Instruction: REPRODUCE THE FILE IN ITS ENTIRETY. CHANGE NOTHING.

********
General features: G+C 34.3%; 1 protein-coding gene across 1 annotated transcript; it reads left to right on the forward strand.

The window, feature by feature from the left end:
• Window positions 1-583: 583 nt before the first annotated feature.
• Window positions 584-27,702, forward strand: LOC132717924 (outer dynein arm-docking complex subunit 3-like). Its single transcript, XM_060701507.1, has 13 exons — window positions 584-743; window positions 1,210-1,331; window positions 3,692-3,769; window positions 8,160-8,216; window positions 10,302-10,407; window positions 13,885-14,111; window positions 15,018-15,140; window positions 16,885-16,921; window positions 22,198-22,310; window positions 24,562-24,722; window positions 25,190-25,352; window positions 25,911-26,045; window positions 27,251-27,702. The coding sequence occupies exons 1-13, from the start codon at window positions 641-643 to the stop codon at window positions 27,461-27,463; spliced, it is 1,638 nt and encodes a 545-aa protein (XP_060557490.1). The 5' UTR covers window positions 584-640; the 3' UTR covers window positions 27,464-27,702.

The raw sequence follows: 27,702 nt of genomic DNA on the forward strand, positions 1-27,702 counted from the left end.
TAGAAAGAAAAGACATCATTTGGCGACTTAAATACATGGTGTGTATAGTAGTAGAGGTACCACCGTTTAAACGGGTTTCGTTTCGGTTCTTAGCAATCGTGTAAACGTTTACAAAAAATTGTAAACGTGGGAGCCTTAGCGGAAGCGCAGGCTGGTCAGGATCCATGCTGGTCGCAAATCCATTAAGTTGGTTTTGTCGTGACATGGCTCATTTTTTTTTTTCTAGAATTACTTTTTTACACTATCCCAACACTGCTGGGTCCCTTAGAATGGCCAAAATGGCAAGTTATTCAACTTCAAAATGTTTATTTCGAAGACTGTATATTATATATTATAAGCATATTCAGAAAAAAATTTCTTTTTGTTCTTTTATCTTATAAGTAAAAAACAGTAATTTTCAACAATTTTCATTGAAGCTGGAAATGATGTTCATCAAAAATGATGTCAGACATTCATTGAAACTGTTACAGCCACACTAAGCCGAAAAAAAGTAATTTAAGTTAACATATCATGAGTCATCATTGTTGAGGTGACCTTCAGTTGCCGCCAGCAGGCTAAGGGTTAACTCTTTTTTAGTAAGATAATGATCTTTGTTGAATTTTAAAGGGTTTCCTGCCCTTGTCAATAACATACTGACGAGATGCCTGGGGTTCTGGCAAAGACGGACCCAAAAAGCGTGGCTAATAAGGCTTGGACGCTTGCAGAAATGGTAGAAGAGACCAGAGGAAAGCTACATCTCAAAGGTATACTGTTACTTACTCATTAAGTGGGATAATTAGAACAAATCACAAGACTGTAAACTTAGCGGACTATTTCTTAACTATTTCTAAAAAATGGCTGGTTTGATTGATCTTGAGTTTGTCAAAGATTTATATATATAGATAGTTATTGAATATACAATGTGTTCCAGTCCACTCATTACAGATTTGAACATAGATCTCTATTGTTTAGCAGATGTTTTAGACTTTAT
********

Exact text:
General features: G+C 34.3%; 1 protein-coding gene across 1 annotated transcript; it reads left to right on the forward strand.

The window, feature by feature from the left end:
• Window positions 1-583: 583 nt before the first annotated feature.
• Window positions 584-27,702, forward strand: LOC132717924 (outer dynein arm-docking complex subunit 3-like). Its single transcript, XM_060701507.1, has 13 exons — window positions 584-743; window positions 1,210-1,331; window positions 3,692-3,769; window positions 8,160-8,216; window positions 10,302-10,407; window positions 13,885-14,111; window positions 15,018-15,140; window positions 16,885-16,921; window positions 22,198-22,310; window positions 24,562-24,722; window positions 25,190-25,352; window positions 25,911-26,045; window positions 27,251-27,702. The coding sequence occupies exons 1-13, from the start codon at window positions 641-643 to the stop codon at window positions 27,461-27,463; spliced, it is 1,638 nt and encodes a 545-aa protein (XP_060557490.1). The 5' UTR covers window positions 584-640; the 3' UTR covers window positions 27,464-27,702.

The raw sequence follows: 27,702 nt of genomic DNA on the forward strand, positions 1-27,702 counted from the left end.
TAGAAAGAAAAGACATCATTTGGCGACTTAAATACATGGTGTGTATAGTAGTAGAGGTACCACCGTTTAAACGGGTTTCGTTTCGGTTCTTAGCAATCGTGTAAACGTTTACAAAAAATTGTAAACGTGGGAGCCTTAGCGGAAGCGCAGGCTGGTCAGGATCCATGCTGGTCGCAAATCCATTAAGTTGGTTTTGTCGTGACATGGCTCATTTTTTTTTTTCTAGAATTACTTTTTTACACTATCCCAACACTGCTGGGTCCCTTAGAATGGCCAAAATGGCAAGTTATTCAACTTCAAAATGTTTATTTCGAAGACTGTATATTATATATTATAAGCATATTCAGAAAAAAATTTCTTTTTGTTCTTTTATCTTATAAGTAAAAAACAGTAATTTTCAACAATTTTCATTGAAGCTGGAAATGATGTTCATCAAAAATGATGTCAGACATTCATTGAAACTGTTACAGCCACACTAAGCCGAAAAAAAGTAATTTAAGTTAACATATCATGAGTCATCATTGTTGAGGTGACCTTCAGTTGCCGCCAGCAGGCTAAGGGTTAACTCTTTTTTAGTAAGATAATGATCTTTGTTGAATTTTAAAGGGTTTCCTGCCCTTGTCAATAACATACTGACGAGATGCCTGGGGTTCTGGCAAAGACGGACCCAAAAAGCGTGGCTAATAAGGCTTGGACGCTTGCAGAAATGGTAGAAGAGACCAGAGGAAAGCTACATCTCAAAGGTATACTGTTACTTACTCATTAAGTGGGATAATTAGAACAAATCACAAGACTGTAAACTTAGCGGACTATTTCTTAACTATTTCTAAAAAATGGCTGGTTTGATTGATCTTGAGTTTGTCAAAGATTTATATATATAGATAGTTATTGAATATACAATGTGTTCCAGTCCACTCATTACAGATTTGAACATAGATCTCTATTGTTTAGCAGATGTTTTAGACTTTAT